Have you ever heard the expression “Go to the balcony”? I first hear it in a negotiations course I was taking years ago. It was an expression they used to help you pull back from an intense negotiation, so you can take a different perspective, and see what was happening over all to shift your perspective and manage your emotions. This is especially useful in negotiations as you need to be able to see the other sides view to better position your own and keep your cool. That was probably 10 years ago, and the expression has stuck with me.
It came up again out of nowhere this week during a meditation session. I have recently committed to doing 20 minutes a day to really practice it, vs dabble in meditation. I didn’t want to be a “trunk player” (the athletes who only take their equipment out of the car for games and their weekly practice), when it came to meditation. I see my boys with a lacrosse stick in their hands everyday. I needed to do the same with meditating.
One of the foundational steps in meditation and mindfulness is to focus on your breath. Watch it. Get curious about the flow, what do you see, feel, notice. As I was doing this, I started to notice a tightening in my lower diaphragm. I was taking nice slow deep breaths and couldn’t figure out as I was watching it, why was I having this slightly awkward and uncomfortable feeling. I would watch it come in, see the gap between the stop and the start, and see it flow out, etc.
Then it hit me. “Go to the balcony”. What I discovered was, that what I thought was watching my breath, was really more about controlling my breath. I was doing what I thought I was SUPPOSED to do instead of letting it flow in a naturally. When I stopped controlling it and let it flow naturally, my breathing change to a completely different rhythm. A whole new beat to the dance and it felt a lot better.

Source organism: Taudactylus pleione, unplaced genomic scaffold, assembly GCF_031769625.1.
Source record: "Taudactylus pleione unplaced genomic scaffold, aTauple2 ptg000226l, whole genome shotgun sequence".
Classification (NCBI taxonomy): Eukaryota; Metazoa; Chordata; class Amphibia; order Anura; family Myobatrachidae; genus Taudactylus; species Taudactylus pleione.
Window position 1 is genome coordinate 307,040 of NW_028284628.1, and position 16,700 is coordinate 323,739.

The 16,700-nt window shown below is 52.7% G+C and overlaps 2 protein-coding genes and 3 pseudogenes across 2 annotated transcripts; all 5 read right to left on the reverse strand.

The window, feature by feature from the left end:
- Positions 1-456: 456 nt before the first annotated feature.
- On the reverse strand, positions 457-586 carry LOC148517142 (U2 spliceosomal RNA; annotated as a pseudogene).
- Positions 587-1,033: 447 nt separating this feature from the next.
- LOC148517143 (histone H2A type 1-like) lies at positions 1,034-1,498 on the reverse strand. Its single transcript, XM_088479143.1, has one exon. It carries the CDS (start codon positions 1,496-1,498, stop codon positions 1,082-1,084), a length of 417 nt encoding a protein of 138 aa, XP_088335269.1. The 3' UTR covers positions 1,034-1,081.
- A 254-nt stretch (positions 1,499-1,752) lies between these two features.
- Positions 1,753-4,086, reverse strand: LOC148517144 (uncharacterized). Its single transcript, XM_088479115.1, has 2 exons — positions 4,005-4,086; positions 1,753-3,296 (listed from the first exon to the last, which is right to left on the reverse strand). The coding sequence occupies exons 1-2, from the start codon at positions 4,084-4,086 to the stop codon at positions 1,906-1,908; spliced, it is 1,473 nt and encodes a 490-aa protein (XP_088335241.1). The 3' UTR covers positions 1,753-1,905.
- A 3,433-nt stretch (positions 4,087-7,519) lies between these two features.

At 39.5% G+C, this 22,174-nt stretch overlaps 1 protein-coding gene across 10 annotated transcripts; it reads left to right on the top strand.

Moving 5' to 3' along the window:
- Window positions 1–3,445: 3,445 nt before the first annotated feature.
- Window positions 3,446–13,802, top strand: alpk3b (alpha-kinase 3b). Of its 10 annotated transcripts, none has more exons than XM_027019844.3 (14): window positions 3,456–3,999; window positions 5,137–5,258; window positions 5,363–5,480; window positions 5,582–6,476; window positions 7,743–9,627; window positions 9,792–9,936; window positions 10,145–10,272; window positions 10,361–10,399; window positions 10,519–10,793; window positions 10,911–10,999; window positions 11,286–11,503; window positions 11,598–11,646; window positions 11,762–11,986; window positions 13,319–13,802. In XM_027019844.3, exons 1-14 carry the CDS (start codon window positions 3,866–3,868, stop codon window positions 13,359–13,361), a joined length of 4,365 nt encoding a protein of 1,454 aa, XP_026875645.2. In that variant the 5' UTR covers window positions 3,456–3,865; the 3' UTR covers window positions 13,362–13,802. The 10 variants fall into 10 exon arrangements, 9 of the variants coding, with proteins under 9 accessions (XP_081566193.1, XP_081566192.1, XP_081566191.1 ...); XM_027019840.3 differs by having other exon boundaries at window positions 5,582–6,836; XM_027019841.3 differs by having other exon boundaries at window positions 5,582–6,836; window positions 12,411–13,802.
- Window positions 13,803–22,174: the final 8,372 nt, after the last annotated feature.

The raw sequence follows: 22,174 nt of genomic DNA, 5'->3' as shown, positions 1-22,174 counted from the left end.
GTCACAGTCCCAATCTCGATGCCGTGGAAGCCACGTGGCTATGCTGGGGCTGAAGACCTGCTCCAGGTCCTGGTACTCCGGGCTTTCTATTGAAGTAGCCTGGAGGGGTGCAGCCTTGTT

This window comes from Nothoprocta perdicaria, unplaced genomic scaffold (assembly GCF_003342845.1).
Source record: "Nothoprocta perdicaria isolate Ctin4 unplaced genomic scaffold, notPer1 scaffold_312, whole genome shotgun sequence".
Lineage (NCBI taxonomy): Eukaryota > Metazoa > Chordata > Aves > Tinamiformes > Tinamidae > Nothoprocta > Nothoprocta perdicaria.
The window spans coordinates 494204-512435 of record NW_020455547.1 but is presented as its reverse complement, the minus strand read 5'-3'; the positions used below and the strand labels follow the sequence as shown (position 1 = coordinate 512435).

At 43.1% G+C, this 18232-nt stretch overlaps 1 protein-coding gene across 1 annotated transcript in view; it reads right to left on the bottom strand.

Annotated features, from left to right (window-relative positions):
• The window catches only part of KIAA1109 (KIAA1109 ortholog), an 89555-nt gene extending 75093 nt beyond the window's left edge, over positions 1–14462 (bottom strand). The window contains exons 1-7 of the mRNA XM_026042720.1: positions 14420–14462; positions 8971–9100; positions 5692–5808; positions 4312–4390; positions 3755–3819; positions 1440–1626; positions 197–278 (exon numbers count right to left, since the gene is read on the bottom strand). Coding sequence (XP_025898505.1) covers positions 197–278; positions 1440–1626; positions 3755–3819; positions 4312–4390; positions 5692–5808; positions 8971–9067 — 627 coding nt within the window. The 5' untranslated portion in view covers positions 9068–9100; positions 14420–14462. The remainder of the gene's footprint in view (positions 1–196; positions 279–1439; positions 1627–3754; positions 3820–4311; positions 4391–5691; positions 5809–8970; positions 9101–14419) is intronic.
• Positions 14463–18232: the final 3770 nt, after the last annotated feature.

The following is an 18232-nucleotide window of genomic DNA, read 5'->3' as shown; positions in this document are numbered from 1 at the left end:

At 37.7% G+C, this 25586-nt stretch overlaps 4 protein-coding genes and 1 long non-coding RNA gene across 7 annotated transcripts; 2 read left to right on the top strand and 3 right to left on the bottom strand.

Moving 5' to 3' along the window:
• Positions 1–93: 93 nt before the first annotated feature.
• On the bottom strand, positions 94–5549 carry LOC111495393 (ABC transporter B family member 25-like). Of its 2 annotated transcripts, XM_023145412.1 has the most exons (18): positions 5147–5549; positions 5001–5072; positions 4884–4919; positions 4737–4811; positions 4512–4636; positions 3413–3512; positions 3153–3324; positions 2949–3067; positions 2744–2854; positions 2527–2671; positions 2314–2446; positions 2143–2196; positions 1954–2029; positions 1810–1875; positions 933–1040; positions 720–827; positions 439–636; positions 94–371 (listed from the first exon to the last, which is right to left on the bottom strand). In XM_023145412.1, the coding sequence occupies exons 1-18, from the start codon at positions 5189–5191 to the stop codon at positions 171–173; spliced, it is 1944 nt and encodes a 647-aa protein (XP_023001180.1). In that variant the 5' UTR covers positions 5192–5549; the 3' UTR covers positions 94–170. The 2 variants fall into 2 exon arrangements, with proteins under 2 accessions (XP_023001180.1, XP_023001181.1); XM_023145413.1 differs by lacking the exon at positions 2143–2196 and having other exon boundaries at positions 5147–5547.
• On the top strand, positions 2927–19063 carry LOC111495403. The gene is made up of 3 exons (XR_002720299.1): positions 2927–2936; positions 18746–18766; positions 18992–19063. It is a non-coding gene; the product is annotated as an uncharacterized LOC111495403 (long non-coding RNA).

Sometimes when we watch our kids in sports, we think we are watching their game but really we are trying to control it. You see it and hear it all the time. The play by play commentary by a dad, or a “why doesn’t that kid pass the ball more” by a mom. We feel the need to tell our players what to do from the stands – even if it is just in your head and not the out loud yell or grumble. Because they are not doing what they are SUPPOSED to be doing (according to us).
What is happening here is that we are actually on the dance floor and not “in the balcony” at all. We are trying to change the rhythm of the dance, the same way I was trying to change the rhythm of my breath and it didn’t feel natural or right or very comfortable for that matter.
As parents watching our kids play whatever sport, we need to practice “going to the balcony”. Learn to take in the whole game, get curious, see the rhythm of the game that is unfolding in front of us.
Meditation and mindfulness is becoming main stream for professional athletes, Olympians and aspiring athletes. My neighbour, playing in Jr. A hockey could tell me it is a part of their training camp, because the mental game is just as important as the physical game.
As parents we have the opportunity to embrace mediation and mindfulness practice for 1000 different reasons. One reason is to help you “go to the balcony” and watch the rhythm of the game. Let go of the control, and let it flow as naturally as your breath does. It is a lot more comfortable for you and the players!
Try this: The next time you find yourself giving instructions as a spectator, take 3 deep breaths, nice and slow and watch them flow in and out. Then go back to watching the game and notice what the players are doing right. It is a great way to help get you closer to the balcony.
Enjoy the Game!